So it is the period after Easter Day. We enter into the Easter season after Holy Week where our liturgy has been filled with suspense with highs and lows as we walked with Jesus and the disciples to the cross.
I don’t know about you, but I often find the weeks after Easter Day to be ones where I am held in suspense in some way. I mean, where do we go from the great joys that Easter Day brings? It’s a similar feeling to when we experience a sudden death or great loss. So, in a way, this feeling is quite normal and to be expected. Where do we go from here is a question asked not only by the disciples, but but by anyone especially after the last couple of weeks.
Recently the country and world learned of the tragic accident in Saskatchewan where too many members of the Humboldt Broncos died in a head on collision. Lives changed and lives ended forever. There are precious few words that can capture a tragedy of this nature. In schools, online platforms and communities around the country we have all come together to mourn the death of so many young lives. We come together in solidarity with Humboldt and a sudden realization that this something that could have happened anytime, anywhere and to anyone. Tragedies such as this will always raise questions and doubts in the hearts of many.
No amount of money, no amount out-pouring sympathy will ever make things ‘right’ or bring back the lives of those who died. In a way, this is similar to what the disciples are going through. They have watched with their very eyes Jesus being questioned and ridiculed. They have gathered along the path as he made his way to Calvary and saw him being nailed to a cross and die a cruel death. They, like anyone or community that has experienced the death of a loved one or mentor gather together. They gather for comfort and solidarity in their grief as they come to terms in some way the tragedy they have witnessed.
What happens next? What were they supposed to do? Jesus had said and done a lot of things. Brave and noble things for sure. Many of his actions however were questionable and are what got him into trouble in the first place with the Romans. It is easy for doubt and uncertainty to set in the hearts and minds of the disciples.
Last week Thomas could not believe in the resurrection until he could place his hands in the wounds of Jesus. This week Jesus says to the disciples to look at his hands and feet (Luke 24: 39). It is really him. The question Jesus raises about why the disciples have doubts in their heart seems redundant (v. 38). Who wouldn’t have doubts when you have lived through something as recently as the disciples? So they gather close together, to be together as they come to terms with what is to happen next.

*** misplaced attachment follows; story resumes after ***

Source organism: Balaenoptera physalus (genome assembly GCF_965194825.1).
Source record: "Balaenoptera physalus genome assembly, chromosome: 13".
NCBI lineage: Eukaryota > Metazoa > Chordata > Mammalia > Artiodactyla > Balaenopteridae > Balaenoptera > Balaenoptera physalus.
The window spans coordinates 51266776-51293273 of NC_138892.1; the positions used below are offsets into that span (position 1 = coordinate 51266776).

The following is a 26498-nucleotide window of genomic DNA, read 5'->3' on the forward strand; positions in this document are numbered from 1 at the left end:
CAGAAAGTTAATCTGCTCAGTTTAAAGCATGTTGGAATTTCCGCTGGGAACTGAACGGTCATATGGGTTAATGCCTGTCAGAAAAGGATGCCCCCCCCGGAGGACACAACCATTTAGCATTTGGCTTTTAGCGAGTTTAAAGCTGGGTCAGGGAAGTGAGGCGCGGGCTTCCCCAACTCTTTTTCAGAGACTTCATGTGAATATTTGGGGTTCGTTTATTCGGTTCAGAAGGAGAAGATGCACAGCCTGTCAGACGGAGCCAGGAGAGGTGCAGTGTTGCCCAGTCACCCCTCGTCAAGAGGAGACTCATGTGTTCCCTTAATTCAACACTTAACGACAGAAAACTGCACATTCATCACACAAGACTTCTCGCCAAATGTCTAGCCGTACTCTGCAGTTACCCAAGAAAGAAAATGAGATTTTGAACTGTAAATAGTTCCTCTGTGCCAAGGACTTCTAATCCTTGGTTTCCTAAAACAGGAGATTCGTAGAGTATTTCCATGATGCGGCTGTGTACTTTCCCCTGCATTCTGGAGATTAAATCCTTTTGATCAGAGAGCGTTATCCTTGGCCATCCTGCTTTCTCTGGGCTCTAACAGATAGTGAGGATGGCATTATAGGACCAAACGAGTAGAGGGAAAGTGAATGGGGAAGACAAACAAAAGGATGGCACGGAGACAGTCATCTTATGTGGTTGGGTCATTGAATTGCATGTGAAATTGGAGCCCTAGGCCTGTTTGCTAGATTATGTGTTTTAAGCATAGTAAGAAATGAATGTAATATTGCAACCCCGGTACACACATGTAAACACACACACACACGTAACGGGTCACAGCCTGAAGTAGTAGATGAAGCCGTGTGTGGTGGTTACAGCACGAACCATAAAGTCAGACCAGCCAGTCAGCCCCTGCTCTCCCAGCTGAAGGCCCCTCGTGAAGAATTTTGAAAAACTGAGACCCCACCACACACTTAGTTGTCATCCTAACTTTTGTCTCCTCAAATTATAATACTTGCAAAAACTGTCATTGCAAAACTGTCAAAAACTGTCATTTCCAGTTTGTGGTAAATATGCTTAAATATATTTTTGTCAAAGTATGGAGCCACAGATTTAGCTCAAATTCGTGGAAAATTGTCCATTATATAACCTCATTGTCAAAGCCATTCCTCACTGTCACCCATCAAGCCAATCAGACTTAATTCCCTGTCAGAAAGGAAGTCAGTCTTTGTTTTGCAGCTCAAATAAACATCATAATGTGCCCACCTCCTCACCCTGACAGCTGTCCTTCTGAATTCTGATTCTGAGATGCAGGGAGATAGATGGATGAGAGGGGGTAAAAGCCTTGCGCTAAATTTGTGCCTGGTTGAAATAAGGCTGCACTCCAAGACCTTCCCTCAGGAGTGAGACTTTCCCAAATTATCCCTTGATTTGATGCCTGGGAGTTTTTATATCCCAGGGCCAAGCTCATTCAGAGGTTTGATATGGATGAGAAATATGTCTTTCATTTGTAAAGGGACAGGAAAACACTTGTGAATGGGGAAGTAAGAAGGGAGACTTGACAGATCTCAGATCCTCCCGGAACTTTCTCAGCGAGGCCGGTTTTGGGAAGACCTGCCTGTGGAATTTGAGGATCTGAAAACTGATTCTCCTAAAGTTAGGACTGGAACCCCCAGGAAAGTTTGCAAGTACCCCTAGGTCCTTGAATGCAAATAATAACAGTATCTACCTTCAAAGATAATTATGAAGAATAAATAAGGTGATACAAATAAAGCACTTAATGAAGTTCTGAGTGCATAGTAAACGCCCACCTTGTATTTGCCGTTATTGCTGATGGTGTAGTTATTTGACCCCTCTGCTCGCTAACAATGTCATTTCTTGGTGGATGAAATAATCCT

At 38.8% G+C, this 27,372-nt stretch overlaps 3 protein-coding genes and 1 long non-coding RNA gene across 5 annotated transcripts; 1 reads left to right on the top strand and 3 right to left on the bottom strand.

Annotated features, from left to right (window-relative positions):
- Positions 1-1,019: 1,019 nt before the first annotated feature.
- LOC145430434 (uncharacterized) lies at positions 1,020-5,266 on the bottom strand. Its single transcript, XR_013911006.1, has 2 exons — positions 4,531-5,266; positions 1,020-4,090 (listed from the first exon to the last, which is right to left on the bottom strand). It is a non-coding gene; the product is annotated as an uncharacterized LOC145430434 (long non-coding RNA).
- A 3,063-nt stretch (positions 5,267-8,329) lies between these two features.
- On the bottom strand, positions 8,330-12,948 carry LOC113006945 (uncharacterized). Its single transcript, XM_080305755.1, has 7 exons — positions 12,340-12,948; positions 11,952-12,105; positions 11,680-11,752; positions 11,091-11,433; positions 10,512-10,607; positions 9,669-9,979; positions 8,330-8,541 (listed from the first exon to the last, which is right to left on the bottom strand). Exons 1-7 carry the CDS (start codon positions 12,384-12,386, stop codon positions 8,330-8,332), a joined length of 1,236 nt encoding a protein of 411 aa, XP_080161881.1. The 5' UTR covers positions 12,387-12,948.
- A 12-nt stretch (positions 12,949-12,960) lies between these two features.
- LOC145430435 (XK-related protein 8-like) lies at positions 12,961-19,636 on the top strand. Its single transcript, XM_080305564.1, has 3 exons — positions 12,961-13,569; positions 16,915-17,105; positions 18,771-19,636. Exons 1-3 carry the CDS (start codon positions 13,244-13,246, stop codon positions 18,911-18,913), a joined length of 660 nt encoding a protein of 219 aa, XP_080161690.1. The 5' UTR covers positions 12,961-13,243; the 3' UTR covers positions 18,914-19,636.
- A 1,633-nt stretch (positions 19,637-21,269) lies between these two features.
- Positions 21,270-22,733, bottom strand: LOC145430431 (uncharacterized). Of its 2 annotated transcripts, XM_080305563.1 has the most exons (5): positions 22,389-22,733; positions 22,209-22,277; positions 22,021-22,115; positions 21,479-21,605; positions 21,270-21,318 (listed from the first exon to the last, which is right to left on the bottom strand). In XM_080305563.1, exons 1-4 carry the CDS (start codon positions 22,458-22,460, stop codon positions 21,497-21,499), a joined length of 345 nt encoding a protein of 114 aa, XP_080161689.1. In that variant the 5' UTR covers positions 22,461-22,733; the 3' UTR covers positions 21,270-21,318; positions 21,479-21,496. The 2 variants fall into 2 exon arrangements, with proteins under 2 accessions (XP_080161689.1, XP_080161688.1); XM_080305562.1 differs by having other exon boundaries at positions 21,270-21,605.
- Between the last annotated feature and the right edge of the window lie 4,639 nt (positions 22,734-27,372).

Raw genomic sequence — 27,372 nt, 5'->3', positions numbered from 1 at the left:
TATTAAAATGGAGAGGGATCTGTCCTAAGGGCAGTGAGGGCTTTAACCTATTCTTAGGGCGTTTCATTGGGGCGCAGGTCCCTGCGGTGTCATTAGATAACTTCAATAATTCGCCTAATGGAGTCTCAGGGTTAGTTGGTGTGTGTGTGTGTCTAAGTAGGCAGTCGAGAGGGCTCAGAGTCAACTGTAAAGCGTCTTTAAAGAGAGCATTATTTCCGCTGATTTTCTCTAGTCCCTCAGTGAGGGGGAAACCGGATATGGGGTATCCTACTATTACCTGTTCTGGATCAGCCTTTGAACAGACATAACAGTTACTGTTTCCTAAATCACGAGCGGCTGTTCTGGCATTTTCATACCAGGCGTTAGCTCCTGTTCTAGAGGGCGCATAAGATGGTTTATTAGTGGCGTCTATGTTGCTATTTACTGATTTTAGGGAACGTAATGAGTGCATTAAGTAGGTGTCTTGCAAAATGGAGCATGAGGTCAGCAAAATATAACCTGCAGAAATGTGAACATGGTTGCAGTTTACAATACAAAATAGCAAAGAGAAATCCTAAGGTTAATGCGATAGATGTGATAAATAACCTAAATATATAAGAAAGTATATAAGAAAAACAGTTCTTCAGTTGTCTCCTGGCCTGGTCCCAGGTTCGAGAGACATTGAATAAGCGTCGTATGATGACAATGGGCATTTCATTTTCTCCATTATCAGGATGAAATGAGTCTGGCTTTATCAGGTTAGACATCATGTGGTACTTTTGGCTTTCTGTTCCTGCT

I am struck by how Jesus interacts with the disciples in this passage. Instead of saying, “come along now, there is still work to be done.” Instead he asks for food and receives a piece of fish to eat. How odd in a way. But in a way this also references what happened just a few days before when Jesus took bread, poured wine and shared in a meal with the disciples. What did Jesus say at that time - “do this in remembrance of me.” Jesus in a not-so-subtle way demonstrates by action what the disciples are supposed to do and what is supposed to happen next.
But it is still hard. No one meal, no one gathering or incident can ever replace tragic loss. Doubt is a natural human emotion. It is normal to doubt the future, the safety of our neighborhoods or anything else in life. We are programmed to doubt, to question and hold with suspicion actions and events that affect our lives. Often we gain doubts from past experiences where our trust or expectations have been broken. In many ways too, the events of Jesus’s life and death were a game changer not only for the disciples, but for everyone. No one expected Jesus to die. No expects the hero to die. But sometimes hero’s die.
What I learn in the immediate weeks following Easter is that it is okay to have doubts. It is okay to doubt when our expectations and trust are broken. Notice that Jesus doesn’t say, “don’t doubt, that’s foolish and wrong.” Rather he says, “why do you doubt?” That is different. Jesus invites us to examine the root cause of our doubts and to reflect on why we may doubt and then to act in ways where we can overcome our fear and doubt so we can embrace the new life that God invites us into.